Vera Stark, an African-American Vaudeville actor, lives with her friends in Hollywood in the 1930s. Life is a struggle as she takes demeaning bit parts in hopes of creating a name for herself. Vera ends up a legend, whose life is filled with mystery. Biting comedy ensues when she is cast as a slave in an epic antebellum movie. Scenes from the movie become part of the play as contemporary pundits and critics dissect Vera’s legacy in this play by Pulitzer Prize-winner Lynn Nottage.
Called a “sharp toothed comedy” by The Wall Street Journal, “The show plays with how media in America can be both a transcending force and a hindrance to personal freedom. It is written to include film, video and sound elements,” says director Steve Ray. “We have had a blast recreating through video part of an antebellum epic movie and a French documentary. There is also part of a 1930s radio play and lots of still shots that tell the story of Vera Stark’s life. Just to take this to its furthest limit, we have built a set that uses projected images as part of the background,” Ray says, “This play explores the cost of freedom—what you are willing to do to create your own freedom, what those costs are and how society can prevent that.”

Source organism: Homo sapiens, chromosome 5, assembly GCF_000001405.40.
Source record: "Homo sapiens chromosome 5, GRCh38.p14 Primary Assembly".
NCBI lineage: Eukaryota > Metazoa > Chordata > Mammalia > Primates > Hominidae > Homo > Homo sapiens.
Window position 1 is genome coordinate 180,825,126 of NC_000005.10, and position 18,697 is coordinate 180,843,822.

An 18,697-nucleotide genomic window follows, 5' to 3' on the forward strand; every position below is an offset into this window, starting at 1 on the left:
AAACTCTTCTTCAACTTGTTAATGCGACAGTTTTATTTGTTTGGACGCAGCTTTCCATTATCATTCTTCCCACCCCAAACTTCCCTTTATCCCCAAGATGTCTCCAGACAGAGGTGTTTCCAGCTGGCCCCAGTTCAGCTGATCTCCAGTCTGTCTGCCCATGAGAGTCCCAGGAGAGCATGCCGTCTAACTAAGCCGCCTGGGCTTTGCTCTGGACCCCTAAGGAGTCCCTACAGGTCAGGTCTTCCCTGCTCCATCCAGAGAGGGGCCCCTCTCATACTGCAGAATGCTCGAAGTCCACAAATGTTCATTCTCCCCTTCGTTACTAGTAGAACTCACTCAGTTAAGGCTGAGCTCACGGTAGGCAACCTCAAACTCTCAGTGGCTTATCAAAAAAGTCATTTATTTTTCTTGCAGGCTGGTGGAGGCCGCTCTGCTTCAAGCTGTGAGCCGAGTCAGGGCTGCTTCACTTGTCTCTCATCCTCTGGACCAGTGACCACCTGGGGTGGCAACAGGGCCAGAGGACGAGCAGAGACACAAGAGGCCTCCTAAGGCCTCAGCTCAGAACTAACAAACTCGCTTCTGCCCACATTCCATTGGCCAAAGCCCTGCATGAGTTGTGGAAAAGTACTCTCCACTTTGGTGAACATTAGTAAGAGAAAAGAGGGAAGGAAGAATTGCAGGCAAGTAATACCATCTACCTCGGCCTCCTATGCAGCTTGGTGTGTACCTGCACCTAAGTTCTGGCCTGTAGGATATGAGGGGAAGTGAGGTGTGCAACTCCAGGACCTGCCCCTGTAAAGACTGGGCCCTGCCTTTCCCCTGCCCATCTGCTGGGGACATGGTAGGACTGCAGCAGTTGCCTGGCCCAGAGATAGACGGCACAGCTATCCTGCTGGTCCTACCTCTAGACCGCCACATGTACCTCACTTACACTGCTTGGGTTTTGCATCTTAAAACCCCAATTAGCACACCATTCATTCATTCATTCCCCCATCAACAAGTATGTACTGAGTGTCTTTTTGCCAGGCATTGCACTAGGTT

The play runs through November 21 in the Dorothy Hackett Ward Theatre in the UTC Fine Arts Center. Contact the Fine Arts Center box office at 425-4269 for show times and ticket information.